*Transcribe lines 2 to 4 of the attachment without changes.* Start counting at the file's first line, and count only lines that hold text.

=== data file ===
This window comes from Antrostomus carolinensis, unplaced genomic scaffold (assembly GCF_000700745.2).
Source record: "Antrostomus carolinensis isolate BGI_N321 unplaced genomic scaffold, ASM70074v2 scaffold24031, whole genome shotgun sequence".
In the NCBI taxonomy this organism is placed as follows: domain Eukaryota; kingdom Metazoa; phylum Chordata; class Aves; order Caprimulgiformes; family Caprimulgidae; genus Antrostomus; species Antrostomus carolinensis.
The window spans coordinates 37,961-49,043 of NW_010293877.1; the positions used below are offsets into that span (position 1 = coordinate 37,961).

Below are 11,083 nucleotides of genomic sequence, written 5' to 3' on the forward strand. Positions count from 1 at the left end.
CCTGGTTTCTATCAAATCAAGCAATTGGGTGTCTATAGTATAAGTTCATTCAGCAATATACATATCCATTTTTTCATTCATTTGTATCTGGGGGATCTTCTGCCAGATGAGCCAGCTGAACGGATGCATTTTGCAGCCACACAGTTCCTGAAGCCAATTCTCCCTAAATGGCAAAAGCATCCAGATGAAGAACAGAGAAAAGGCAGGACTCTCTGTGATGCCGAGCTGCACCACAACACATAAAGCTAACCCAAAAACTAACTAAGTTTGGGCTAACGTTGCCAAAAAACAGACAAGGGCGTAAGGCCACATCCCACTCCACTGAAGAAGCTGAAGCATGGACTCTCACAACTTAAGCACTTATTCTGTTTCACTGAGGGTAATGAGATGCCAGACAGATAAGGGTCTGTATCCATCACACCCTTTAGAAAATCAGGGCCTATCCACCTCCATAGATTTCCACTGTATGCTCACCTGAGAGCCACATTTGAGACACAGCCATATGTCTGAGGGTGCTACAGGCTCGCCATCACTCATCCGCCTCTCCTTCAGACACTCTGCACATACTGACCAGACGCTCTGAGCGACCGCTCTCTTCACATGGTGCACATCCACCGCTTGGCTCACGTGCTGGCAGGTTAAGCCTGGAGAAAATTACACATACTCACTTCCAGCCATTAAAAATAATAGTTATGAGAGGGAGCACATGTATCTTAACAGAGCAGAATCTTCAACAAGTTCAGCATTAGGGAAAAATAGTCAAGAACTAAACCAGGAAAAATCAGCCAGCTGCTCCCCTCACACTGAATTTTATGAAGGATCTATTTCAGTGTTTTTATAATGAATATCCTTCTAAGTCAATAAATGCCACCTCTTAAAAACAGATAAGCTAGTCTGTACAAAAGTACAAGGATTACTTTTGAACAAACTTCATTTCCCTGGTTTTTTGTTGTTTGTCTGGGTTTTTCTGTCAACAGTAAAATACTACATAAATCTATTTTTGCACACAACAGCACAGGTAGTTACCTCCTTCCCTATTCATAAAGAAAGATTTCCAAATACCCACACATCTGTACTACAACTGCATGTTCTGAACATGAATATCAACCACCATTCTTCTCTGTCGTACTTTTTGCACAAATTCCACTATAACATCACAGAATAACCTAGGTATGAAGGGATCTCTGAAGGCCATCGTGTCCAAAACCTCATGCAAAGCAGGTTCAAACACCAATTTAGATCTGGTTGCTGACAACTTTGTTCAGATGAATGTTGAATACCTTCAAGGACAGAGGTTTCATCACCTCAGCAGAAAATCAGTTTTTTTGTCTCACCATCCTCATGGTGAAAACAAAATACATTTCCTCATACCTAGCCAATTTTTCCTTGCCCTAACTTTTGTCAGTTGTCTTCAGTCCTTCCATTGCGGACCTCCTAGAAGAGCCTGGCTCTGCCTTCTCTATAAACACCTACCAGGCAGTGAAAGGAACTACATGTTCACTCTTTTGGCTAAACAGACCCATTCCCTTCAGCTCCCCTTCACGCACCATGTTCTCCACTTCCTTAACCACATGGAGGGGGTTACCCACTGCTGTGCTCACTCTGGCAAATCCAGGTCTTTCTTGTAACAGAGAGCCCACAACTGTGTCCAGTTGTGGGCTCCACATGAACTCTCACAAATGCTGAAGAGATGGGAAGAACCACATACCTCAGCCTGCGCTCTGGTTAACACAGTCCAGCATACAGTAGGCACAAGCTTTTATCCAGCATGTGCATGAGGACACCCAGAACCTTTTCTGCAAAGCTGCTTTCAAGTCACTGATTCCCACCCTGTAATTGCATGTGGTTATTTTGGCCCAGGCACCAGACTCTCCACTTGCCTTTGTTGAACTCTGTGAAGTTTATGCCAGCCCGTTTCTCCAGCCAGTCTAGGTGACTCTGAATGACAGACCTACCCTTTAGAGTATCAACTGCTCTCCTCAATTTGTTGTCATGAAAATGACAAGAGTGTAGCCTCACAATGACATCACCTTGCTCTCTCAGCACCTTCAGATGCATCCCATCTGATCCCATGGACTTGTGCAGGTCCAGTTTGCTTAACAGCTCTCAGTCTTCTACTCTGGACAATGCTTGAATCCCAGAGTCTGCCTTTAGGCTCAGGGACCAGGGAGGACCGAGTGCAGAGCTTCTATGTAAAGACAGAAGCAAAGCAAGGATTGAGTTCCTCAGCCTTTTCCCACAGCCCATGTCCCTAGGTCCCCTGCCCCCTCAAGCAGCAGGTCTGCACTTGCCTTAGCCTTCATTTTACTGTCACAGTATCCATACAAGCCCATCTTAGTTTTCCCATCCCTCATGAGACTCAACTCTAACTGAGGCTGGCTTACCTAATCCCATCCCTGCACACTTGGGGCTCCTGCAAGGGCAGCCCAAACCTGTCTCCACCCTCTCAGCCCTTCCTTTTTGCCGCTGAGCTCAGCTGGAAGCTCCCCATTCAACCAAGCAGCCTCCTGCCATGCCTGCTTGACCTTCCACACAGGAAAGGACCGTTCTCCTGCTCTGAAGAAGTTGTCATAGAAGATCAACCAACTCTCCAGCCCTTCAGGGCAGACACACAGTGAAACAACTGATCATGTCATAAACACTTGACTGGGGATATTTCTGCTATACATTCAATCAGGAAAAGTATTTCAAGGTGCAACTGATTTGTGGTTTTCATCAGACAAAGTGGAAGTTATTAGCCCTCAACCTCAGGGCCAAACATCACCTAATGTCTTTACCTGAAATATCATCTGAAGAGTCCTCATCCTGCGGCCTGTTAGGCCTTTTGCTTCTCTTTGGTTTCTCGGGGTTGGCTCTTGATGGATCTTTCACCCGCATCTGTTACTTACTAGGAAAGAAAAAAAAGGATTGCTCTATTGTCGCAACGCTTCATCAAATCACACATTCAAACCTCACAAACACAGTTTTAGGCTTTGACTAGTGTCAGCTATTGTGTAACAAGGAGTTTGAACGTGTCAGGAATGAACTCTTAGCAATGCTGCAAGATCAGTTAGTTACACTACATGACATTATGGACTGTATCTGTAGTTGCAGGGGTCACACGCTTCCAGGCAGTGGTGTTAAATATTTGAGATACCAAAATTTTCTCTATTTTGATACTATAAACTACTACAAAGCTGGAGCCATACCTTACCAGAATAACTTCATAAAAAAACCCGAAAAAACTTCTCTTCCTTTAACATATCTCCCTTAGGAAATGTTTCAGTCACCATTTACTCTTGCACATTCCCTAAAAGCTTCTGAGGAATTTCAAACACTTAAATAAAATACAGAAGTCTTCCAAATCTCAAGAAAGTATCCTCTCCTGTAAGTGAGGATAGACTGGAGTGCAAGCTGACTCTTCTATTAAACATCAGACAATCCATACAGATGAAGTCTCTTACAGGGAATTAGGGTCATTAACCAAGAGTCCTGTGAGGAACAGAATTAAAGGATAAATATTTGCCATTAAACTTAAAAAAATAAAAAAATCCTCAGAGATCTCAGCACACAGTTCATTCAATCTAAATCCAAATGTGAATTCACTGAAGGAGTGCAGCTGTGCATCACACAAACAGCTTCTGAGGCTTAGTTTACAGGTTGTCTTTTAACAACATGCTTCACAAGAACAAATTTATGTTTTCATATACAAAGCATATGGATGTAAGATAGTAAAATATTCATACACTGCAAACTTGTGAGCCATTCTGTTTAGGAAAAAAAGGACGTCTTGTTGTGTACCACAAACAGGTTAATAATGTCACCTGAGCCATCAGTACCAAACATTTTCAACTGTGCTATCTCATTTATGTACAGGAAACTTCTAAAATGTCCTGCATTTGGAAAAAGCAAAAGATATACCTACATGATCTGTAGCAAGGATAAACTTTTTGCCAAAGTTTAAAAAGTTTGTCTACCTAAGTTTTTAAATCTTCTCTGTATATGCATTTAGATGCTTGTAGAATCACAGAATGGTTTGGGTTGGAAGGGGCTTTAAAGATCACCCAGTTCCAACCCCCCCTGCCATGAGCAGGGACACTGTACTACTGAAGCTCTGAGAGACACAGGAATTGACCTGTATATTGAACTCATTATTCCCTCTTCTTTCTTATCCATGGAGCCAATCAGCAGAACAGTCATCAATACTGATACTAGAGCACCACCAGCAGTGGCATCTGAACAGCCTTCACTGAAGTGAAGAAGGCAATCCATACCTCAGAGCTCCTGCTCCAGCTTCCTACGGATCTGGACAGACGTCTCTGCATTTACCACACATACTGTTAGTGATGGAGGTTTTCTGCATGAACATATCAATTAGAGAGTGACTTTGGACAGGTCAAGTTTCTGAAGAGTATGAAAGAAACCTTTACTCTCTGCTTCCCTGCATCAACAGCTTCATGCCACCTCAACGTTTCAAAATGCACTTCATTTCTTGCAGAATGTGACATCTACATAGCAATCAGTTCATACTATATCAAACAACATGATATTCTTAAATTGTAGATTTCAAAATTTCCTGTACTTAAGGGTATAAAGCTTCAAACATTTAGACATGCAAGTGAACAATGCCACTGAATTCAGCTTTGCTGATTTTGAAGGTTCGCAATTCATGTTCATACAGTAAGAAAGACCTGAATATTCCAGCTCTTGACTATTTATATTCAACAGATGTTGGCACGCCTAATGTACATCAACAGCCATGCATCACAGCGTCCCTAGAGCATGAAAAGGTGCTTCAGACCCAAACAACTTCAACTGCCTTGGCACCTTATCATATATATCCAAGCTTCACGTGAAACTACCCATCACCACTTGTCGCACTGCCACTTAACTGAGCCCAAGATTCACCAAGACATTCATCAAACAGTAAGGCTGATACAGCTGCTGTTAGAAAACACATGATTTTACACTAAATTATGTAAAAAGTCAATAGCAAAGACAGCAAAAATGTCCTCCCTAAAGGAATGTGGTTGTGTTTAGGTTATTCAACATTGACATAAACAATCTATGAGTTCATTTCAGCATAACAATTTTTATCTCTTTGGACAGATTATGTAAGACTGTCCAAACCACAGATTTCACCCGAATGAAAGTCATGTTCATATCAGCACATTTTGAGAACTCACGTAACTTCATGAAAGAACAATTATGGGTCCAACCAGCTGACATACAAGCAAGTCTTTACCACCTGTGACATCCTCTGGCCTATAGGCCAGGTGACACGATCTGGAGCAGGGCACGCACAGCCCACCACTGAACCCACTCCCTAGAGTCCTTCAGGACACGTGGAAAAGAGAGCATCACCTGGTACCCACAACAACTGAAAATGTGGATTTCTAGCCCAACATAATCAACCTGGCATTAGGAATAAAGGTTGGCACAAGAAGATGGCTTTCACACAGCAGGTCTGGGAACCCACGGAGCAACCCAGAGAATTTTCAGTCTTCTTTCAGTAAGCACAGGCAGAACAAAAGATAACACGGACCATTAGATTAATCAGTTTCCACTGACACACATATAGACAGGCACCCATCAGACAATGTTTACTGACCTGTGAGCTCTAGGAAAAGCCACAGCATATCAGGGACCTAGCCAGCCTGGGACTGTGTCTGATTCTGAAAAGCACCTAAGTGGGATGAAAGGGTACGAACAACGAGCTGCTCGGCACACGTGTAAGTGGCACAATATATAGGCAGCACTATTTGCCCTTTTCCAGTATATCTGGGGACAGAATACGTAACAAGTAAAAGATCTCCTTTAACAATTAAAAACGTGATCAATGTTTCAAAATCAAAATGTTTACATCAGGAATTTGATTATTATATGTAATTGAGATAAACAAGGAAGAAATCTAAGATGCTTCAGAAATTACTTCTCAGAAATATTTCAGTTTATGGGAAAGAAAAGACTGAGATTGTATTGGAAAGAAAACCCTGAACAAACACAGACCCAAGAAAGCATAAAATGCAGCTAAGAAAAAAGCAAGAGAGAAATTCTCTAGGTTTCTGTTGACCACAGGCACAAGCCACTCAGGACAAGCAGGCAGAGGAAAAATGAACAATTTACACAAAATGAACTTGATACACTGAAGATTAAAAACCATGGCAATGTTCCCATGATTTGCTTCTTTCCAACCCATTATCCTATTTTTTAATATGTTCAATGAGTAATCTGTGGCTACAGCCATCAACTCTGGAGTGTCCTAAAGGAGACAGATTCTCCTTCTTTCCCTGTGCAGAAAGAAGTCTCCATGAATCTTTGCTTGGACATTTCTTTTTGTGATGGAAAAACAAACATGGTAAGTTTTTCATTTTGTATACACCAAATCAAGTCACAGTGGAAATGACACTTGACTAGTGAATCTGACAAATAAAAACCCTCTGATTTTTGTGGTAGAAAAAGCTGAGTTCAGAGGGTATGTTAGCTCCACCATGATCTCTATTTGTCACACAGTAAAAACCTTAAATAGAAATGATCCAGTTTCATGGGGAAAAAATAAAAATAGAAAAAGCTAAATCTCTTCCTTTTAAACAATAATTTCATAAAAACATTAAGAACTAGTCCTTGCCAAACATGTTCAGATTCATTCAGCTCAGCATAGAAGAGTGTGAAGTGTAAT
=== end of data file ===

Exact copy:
Source record: "Antrostomus carolinensis isolate BGI_N321 unplaced genomic scaffold, ASM70074v2 scaffold24031, whole genome shotgun sequence".
In the NCBI taxonomy this organism is placed as follows: domain Eukaryota; kingdom Metazoa; phylum Chordata; class Aves; order Caprimulgiformes; family Caprimulgidae; genus Antrostomus; species Antrostomus carolinensis.
The window spans coordinates 37,961-49,043 of NW_010293877.1; the positions used below are offsets into that span (position 1 = coordinate 37,961).